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Sand Forest As the name suggests, sand forests grow on sandy soils. River terraces, glacial outwash, and sand dunes are all examples of soils that contain a high percentage of sand. Sand forests on top of dunes or sand ridges are extremely dry (xeric).

Sand forests also occur on sandy slopes and ravines located on older river terraces. These sand forests are rare, support more species of trees, and are not as dry as the forests on dune tops and sand ridges.

Sand forest and sand savanna
The tree canopy in the sand forest is relatively open, but the trees are not as widely spaced as they are in savannas. Frequently, the boundaries between sand forest and sand savanna are not sharp. One system may exist as an island within the other or an area may fluctuate between sand forest and savanna through time. 

Fire in sand forests and savannas
Both savannas and sand forests are influenced by fire. Some of the sand forests probably burned more frequently prior to European settlement. The dominant trees of the sand forest (typically black oak, blackjack oak, black hickory) respond to fire by resprouting from the roots after the above ground portion of the tree is damaged or destroyed by fire. 

Resprouting is responsible for the presence of the many trees with multiple trunks. The trees in a modern sand forest have extensive root systems that may be far older than the above-ground portions of the trees.

Some modern sand forests probably developed when fires became less frequent. European settlers likely contributed to the conversion of some savannas to forest by actively preventing fires (see more in fire suppression). Also, trees invaded areas protected by natural firebreaks, such as exposed sand (a blowout, for example) or a wet depression within the savanna.

Once established, the presence of sand forest actually promoted the forest over the forest/prairie mosaic characteristic of savanna. Ground fires are not sustained in sand forests because the low soil fertility and the heavy shade reduce the understory vegetation and litter ground cover. With only patchy ground cover as fuel, fires are less likely to spread or even burn very long.

Water and sand forests
Sand forests are droughty. Water percolates quickly through the sand. Moisture at the surface evaporates quickly because of the reduced ground cover. The growth and productivity of individual plants is limited because of the low level of nutrients available in the soil. A low nutrient level also plays a role in the wide spacing of plants in the sand forest. Because the leaves from sand forest trees are low in nutrient content, the rate of decomposition and the cycling of nutrients through the system is slow.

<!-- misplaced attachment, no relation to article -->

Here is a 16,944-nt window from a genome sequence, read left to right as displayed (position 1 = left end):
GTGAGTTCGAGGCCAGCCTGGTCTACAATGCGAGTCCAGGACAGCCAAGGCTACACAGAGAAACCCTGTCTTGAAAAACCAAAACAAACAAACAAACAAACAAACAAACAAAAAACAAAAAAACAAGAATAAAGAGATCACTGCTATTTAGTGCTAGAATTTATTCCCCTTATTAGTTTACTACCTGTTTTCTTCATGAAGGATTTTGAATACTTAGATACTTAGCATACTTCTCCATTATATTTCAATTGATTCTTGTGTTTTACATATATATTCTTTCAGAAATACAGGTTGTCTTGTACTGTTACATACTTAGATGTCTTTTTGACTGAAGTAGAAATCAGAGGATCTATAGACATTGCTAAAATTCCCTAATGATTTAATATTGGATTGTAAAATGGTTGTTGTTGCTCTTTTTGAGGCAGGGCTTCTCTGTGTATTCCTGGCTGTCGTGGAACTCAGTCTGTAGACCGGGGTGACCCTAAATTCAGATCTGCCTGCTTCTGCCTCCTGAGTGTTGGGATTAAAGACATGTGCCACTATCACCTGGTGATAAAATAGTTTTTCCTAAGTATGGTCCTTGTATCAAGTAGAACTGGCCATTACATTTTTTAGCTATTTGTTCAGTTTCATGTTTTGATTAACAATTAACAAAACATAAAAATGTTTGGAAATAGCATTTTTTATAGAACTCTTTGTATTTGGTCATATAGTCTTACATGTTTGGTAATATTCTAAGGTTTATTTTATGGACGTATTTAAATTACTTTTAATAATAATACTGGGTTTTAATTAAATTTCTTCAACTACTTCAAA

What trees are found in sand forests?
Characteristic trees of the sand forest include black oak, blackjack oak, and black hickory. These trees are typically stunted and have low, broad crowns. The oaks are often referred to as 'scrub oak' - a term that describes their appearance, and can refer to a number of species of oak. 

Despite their appearance, many of these trees have adaptations to drought and low nutrient availability that allow them to survive in an environment where other, less tolerant trees could not survive. Some of these adaptations are 

  • Blackjack oak (Quercus marilandica) and black oak (Quercus velutina) have tough, heavily cutinized leaves. Cutin is a waxy substance that coats the leaf surface and slows water loss. 
  • Oak stomata close readily in response to water loss at the surface of the leaf. This means that less water is lost under droughty conditions. (Stomata are small openings in the surface tissues of the leaf. Gases are exchanged through the stomata. These openings are regulated by pairs of special cells, which cause the stomata to open or close in response to the water status of the plant.)
  • The physiology of oaks that maintains water balance within the plant adjusts readily to droughty conditions. 
  • Some oaks are able to maintain higher rates of photosynthesis under droughty conditions than less drought-tolerant trees, and have a distinct advantage in systems that are both nutrient poor and droughty.
  • Oaks present in the sand forest conserve nutrients by retaining their leaves into the early winter and withdrawing nutrients from the leaves prior to leaf fall. The leaves are tough and low in major plant nutrients, making them less attractive to herbivores. This 'anti-herbivore' strategy is important. Keeping animals from destroying the leaves is one way to conserve the energy invested in the production of leaves and other tissues.


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